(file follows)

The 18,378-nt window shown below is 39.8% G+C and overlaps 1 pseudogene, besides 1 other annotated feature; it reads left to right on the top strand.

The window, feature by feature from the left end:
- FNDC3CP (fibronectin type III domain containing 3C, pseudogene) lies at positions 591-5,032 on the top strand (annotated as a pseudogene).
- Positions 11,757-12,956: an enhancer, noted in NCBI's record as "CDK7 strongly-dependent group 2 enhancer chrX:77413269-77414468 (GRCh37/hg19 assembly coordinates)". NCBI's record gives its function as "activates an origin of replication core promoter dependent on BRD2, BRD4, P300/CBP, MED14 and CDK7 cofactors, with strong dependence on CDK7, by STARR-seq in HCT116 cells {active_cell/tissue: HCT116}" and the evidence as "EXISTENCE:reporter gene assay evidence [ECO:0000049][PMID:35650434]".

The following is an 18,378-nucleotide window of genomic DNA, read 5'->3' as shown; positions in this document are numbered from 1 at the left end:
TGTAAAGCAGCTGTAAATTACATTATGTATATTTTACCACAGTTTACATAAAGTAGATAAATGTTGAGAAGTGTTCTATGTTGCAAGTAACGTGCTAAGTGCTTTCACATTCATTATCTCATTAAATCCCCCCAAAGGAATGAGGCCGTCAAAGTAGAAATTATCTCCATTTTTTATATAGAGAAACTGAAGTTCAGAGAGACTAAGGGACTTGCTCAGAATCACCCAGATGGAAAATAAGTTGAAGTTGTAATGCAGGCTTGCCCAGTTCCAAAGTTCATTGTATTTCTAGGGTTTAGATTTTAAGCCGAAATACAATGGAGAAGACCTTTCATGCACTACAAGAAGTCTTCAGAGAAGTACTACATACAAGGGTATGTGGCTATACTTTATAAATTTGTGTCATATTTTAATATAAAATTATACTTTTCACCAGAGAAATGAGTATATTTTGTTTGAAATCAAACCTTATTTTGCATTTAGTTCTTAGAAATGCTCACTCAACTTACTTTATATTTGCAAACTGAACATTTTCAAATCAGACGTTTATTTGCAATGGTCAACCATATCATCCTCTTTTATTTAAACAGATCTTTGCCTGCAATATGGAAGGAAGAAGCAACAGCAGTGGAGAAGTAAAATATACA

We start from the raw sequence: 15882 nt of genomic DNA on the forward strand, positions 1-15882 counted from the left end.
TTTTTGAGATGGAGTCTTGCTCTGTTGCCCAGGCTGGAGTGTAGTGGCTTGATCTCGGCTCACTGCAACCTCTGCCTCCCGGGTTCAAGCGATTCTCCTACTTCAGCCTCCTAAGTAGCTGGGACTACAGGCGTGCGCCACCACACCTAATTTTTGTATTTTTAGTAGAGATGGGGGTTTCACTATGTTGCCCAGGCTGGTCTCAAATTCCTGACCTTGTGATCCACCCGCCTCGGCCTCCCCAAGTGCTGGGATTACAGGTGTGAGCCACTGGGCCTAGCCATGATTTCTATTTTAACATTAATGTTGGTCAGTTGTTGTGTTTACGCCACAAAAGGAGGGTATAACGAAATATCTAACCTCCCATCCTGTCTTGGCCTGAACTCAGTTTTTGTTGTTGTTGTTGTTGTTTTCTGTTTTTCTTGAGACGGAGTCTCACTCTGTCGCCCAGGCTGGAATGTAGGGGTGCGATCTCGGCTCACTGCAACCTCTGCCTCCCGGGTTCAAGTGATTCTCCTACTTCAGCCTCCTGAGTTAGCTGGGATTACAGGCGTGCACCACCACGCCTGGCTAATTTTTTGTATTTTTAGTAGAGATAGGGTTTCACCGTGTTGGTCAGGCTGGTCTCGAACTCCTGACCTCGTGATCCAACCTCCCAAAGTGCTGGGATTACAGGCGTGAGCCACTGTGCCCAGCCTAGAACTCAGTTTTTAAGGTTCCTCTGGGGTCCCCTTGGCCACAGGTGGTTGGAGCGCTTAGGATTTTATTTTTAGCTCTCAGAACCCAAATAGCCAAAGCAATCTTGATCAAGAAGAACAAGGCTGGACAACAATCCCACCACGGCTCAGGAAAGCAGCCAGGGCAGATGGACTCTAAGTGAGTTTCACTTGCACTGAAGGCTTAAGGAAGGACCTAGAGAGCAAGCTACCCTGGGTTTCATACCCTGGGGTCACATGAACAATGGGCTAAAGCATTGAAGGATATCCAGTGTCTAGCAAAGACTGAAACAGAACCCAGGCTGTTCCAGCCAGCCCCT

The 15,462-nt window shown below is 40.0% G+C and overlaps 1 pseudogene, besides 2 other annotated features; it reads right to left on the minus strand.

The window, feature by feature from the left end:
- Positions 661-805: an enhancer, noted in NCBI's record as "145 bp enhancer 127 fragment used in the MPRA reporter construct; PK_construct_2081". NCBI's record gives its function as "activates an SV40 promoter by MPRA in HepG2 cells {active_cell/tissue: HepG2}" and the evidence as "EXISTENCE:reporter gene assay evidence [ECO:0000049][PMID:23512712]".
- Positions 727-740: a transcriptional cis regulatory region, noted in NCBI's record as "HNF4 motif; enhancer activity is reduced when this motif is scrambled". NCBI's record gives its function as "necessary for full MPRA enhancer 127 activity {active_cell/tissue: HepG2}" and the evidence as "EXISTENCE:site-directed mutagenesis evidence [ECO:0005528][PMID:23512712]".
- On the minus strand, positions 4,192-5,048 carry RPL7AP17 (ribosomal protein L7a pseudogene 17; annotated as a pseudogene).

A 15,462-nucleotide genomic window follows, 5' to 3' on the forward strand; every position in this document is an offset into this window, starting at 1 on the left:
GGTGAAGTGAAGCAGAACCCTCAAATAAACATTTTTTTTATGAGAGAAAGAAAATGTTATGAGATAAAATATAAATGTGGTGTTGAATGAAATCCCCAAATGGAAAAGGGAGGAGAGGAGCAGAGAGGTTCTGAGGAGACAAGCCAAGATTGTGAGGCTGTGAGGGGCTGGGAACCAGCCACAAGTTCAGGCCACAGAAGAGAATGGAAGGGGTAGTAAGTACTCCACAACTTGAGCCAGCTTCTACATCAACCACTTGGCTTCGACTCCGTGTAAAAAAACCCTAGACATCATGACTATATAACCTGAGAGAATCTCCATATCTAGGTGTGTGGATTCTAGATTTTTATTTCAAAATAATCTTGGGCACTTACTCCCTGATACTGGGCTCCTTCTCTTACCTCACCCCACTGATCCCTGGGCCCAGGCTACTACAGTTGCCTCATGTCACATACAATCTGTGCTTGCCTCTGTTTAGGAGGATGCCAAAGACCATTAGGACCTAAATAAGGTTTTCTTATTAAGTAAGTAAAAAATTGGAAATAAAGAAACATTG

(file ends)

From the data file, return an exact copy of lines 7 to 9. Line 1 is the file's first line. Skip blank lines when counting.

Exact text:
We start from the raw sequence: 15882 nt of genomic DNA on the forward strand, positions 1-15882 counted from the left end.
TTTTTGAGATGGAGTCTTGCTCTGTTGCCCAGGCTGGAGTGTAGTGGCTTGATCTCGGCTCACTGCAACCTCTGCCTCCCGGGTTCAAGCGATTCTCCTACTTCAGCCTCCTAAGTAGCTGGGACTACAGGCGTGCGCCACCACACCTAATTTTTGTATTTTTAGTAGAGATGGGGGTTTCACTATGTTGCCCAGGCTGGTCTCAAATTCCTGACCTTGTGATCCACCCGCCTCGGCCTCCCCAAGTGCTGGGATTACAGGTGTGAGCCACTGGGCCTAGCCATGATTTCTATTTTAACATTAATGTTGGTCAGTTGTTGTGTTTACGCCACAAAAGGAGGGTATAACGAAATATCTAACCTCCCATCCTGTCTTGGCCTGAACTCAGTTTTTGTTGTTGTTGTTGTTGTTTTCTGTTTTTCTTGAGACGGAGTCTCACTCTGTCGCCCAGGCTGGAATGTAGGGGTGCGATCTCGGCTCACTGCAACCTCTGCCTCCCGGGTTCAAGTGATTCTCCTACTTCAGCCTCCTGAGTTAGCTGGGATTACAGGCGTGCACCACCACGCCTGGCTAATTTTTTGTATTTTTAGTAGAGATAGGGTTTCACCGTGTTGGTCAGGCTGGTCTCGAACTCCTGACCTCGTGATCCAACCTCCCAAAGTGCTGGGATTACAGGCGTGAGCCACTGTGCCCAGCCTAGAACTCAGTTTTTAAGGTTCCTCTGGGGTCCCCTTGGCCACAGGTGGTTGGAGCGCTTAGGATTTTATTTTTAGCTCTCAGAACCCAAATAGCCAAAGCAATCTTGATCAAGAAGAACAAGGCTGGACAACAATCCCACCACGGCTCAGGAAAGCAGCCAGGGCAGATGGACTCTAAGTGAGTTTCACTTGCACTGAAGGCTTAAGGAAGGACCTAGAGAGCAAGCTACCCTGGGTTTCATACCCTGGGGTCACATGAACAATGGGCTAAAGCATTGAAGGATATCCAGTGTCTAGCAAAGACTGAAACAGAACCCAGGCTGTTCCAGCCAGCCCCT

The 15,462-nt window shown below is 40.0% G+C and overlaps 1 pseudogene, besides 2 other annotated features; it reads right to left on the minus strand.